The Crash That Didn't Matter and the Start of Disney's TV Empire
On this day in economic and business history ...
The Dow Jones Industrial Average suffered one of the worst declines in its history on Oct. 27, 1997. The 554-point drop, which shaved 7.2% off the index's value, was at the time the largest point decline ever, and it was so ferocious that marketwide circuit-breakers -- installed after the brutal Black Monday crash of 1987 -- kicked into action for the first time ever after a decade of dormancy. Some $660 billion in market capitalization was lost in the drop, even though trading was twice halted, and the trading day ultimately ended half an hour early for the New York Stock Exchange.
American markets followed their Asian counterparts into the red zone as a result of the financial crisis then roiling many Southeast Asian nations. Many Asian nations suffered currency devaluations and soaring private debt during this period, but U.S. officials asked for calm. Treasury Secretary Robert Rubin noted after the end of trading that "it is important to remember that the fundamentals of the United States economy are strong ... and the prospects for continued growth, with low inflation and low unemployment, are strong." White House spokesman Mike McCurry pointed out that "the market has taken breathtaking drops in the past, so let's just be calm and reasonable."
These reassurances proved prescient, despite worries that "Asian contagion" would infect American markets. The Dow recovered nearly half its losses on the following trading day, and a year after this steep decline it was 17% higher. The index continued to grow until the start of the new millennium, but even at the lowest ebb of its post-dot-com bear market, the Dow never fell below the 7161.14 points it closed at on Oct. 27, 1997. Circuit-breakers, which originally activated in response to large point-based declines, are now set to trigger only in the event of a catastrophic percentage drop.
The arteries of the city
The Interborough Rapid Transit system, popularly known as the subway, opened to New York City's populace on Oct. 27, 1904. It wasn't the first metropolitan subway system in the world -- London's proto-underground system had operated since the 1860s -- but it was the most modern system, and it immediately became the most popular such transit network in the world. New Yorkers greeted their new transportation network with open arms. The New York Times headlined its front-page coverage with the simple headline of "Our Subway Open: 150,000 Try It."
For the first time in his life, Father Knickerbocker went underground yesterday, went underground he and his children, to the number of 150,000, amid the tooting of whistles and the firing of salutes, for a first ride in a subway which for years had been scoffed at as an impossibility. New York's dream of rapid transit became a reality at exactly 2:35:30 o'clock yesterday afternoon, when the running of trains with passengers began.
With a silver controller Mayor McClellan started the first train, the official train, which bore John B. McDonald, the contractor who dug the subway; William Barclay Parsons, Chief Engineer of the Rapid Transit Commission, and most of the other men who made the subway a possibility and a reality.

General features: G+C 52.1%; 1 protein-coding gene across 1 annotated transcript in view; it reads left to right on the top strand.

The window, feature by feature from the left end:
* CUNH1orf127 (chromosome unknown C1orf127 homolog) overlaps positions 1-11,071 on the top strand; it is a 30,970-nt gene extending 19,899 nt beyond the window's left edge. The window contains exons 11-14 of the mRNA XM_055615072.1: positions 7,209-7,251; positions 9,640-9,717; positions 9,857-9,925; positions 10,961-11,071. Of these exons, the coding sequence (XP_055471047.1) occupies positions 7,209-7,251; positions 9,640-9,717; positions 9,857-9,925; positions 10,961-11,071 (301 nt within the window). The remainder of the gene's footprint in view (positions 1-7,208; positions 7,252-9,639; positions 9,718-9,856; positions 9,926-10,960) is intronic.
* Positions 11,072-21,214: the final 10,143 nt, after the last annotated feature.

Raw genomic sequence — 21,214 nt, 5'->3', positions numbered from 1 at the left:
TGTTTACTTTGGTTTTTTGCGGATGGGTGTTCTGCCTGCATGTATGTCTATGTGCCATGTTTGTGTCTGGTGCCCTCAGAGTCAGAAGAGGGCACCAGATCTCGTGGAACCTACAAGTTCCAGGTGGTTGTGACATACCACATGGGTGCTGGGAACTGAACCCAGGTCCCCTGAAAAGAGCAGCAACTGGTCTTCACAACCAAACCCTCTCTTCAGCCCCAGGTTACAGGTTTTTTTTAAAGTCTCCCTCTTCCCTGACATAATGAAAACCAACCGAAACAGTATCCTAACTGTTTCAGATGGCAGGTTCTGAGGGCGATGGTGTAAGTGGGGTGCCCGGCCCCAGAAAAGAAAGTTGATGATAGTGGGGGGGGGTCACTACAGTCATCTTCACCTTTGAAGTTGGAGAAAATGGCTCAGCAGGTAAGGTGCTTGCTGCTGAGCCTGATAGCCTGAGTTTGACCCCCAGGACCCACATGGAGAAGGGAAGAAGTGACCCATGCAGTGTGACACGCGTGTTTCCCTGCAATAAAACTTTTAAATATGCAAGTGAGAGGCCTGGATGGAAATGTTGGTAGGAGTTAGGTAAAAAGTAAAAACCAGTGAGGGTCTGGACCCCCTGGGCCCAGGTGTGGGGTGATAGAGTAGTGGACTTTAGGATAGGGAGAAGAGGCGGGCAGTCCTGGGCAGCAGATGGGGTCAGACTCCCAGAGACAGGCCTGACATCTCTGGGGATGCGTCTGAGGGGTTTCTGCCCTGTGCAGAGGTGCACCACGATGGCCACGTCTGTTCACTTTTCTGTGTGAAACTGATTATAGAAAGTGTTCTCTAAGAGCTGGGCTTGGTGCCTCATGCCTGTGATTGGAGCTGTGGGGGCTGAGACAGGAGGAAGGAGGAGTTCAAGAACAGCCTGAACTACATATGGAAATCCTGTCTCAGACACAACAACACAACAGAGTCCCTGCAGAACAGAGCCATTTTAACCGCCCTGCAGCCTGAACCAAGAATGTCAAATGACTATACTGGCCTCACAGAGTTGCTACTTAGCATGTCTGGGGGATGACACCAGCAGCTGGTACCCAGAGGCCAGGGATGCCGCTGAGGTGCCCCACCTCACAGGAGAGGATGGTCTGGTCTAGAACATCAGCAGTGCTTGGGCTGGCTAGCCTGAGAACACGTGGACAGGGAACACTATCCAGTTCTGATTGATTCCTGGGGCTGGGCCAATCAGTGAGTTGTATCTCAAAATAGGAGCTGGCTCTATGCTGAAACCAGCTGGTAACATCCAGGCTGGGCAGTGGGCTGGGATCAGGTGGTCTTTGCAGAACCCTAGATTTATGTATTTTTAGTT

The Mayor liked his job as motorman so well that he stayed at the controller until the train reached Broadway and One Hundred and Third Street, when he yielded the place to the company's motor instructor.
In 1904, despite an overwhelming crush of interest that caused lines to snake out of subway entrances for blocks, 274 riders used the subway for every one resident of New York City. By 1914, this number soared to 343 riders per resident -- an astounding 1.75 billion passengers used the city's subways that year. Persistent overcrowding became a fact of life for the city's subway riders; this new underground transit network was simply too important to avoid.
The success of the New York City subway spawned global interest, but it wasn't until after World War II that subways became common throughout the world. There are approximately 140 metropolitan subway systems operating in the world's cities, and nearly 48 billion riders pass through the kiosks of these subways of the world every year.
Disney hits the small screen
The first Disney television program, Disneyland, premiered on ABC on Oct. 27, 1954. This program, as its title might indicate, was primarily designed as a marketing campaign for the as-yet-unopened Disneyland theme park, and this cross-promotion also brought in ABC as an investor in the Disneyland theme park. Disneyland's first episode, "The Disneyland Story," introduced millions of viewers to Disney's Californian getaway, featuring a documentarian look at the construction process and the soon-to-be-available rides. It also gave viewers a condensed look at several Disney feature films and older short cartoons.
These humble beginnings launched the longest-running weekly broadcast program in primetime history, which ran for more than 40 consecutive years and eventually aired more than 1,200 episodes. It also laid the foundations for Disney's television empire, which eventually encompassed the ABC network itself after a 1995 acquisition. Today, Disney not only owns the ABC broadcast network, but it also owns five ESPN cable networks and six varieties of the Disney Channel (three domestic and three international) and holds a half-stake in the A&E television networks, which includes A&E, Lifetime, and the History Channel. Its cable and broadcasting holdings earned Disney more than $19 billion in revenue for the 2012 fiscal year.
Disney's next big battle
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